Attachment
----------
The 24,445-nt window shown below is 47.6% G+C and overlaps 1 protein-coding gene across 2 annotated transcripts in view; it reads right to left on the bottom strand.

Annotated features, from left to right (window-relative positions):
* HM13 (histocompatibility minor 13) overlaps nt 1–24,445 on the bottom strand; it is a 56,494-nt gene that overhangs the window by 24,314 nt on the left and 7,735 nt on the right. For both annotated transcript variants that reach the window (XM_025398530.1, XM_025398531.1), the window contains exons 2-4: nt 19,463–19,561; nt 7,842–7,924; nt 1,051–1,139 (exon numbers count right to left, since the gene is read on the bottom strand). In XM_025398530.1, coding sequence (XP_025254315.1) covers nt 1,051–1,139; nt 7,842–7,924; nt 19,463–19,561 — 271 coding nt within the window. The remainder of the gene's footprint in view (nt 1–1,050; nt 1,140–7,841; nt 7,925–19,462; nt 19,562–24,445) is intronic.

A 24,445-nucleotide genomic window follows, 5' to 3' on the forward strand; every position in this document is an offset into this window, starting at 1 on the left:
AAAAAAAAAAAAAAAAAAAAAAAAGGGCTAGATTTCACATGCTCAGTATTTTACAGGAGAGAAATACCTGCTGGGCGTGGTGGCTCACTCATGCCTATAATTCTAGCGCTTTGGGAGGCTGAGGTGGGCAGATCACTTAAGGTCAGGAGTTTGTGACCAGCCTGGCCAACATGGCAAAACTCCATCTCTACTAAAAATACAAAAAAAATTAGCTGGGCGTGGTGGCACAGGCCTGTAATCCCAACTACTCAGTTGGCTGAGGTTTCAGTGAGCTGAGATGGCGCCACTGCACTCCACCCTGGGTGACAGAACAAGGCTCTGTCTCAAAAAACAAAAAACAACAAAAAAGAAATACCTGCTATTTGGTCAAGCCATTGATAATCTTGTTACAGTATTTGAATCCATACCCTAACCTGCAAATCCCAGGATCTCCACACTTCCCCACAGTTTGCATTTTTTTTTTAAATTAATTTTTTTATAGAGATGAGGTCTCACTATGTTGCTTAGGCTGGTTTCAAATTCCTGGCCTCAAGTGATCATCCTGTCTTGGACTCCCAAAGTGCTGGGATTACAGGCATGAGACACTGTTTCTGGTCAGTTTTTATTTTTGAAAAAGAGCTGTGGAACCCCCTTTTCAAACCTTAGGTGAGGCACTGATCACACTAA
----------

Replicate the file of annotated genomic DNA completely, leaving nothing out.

The 24,445-nt window shown below is 47.6% G+C and overlaps 1 protein-coding gene across 2 annotated transcripts in view; it reads right to left on the bottom strand.

Annotated features, from left to right (window-relative positions):
* HM13 (histocompatibility minor 13) overlaps nt 1–24,445 on the bottom strand; it is a 56,494-nt gene that overhangs the window by 24,314 nt on the left and 7,735 nt on the right. For both annotated transcript variants that reach the window (XM_025398530.1, XM_025398531.1), the window contains exons 2-4: nt 19,463–19,561; nt 7,842–7,924; nt 1,051–1,139 (exon numbers count right to left, since the gene is read on the bottom strand). In XM_025398530.1, coding sequence (XP_025254315.1) covers nt 1,051–1,139; nt 7,842–7,924; nt 19,463–19,561 — 271 coding nt within the window. The remainder of the gene's footprint in view (nt 1–1,050; nt 1,140–7,841; nt 7,925–19,462; nt 19,562–24,445) is intronic.

A 24,445-nucleotide genomic window follows, 5' to 3' on the forward strand; every position in this document is an offset into this window, starting at 1 on the left:
AAAAAAAAAAAAAAAAAAAAAAAAGGGCTAGATTTCACATGCTCAGTATTTTACAGGAGAGAAATACCTGCTGGGCGTGGTGGCTCACTCATGCCTATAATTCTAGCGCTTTGGGAGGCTGAGGTGGGCAGATCACTTAAGGTCAGGAGTTTGTGACCAGCCTGGCCAACATGGCAAAACTCCATCTCTACTAAAAATACAAAAAAAATTAGCTGGGCGTGGTGGCACAGGCCTGTAATCCCAACTACTCAGTTGGCTGAGGTTTCAGTGAGCTGAGATGGCGCCACTGCACTCCACCCTGGGTGACAGAACAAGGCTCTGTCTCAAAAAACAAAAAACAACAAAAAAGAAATACCTGCTATTTGGTCAAGCCATTGATAATCTTGTTACAGTATTTGAATCCATACCCTAACCTGCAAATCCCAGGATCTCCACACTTCCCCACAGTTTGCATTTTTTTTTTAAATTAATTTTTTTATAGAGATGAGGTCTCACTATGTTGCTTAGGCTGGTTTCAAATTCCTGGCCTCAAGTGATCATCCTGTCTTGGACTCCCAAAGTGCTGGGATTACAGGCATGAGACACTGTTTCTGGTCAGTTTTTATTTTTGAAAAAGAGCTGTGGAACCCCCTTTTCAAACCTTAGGTGAGGCACTGATCACACTAA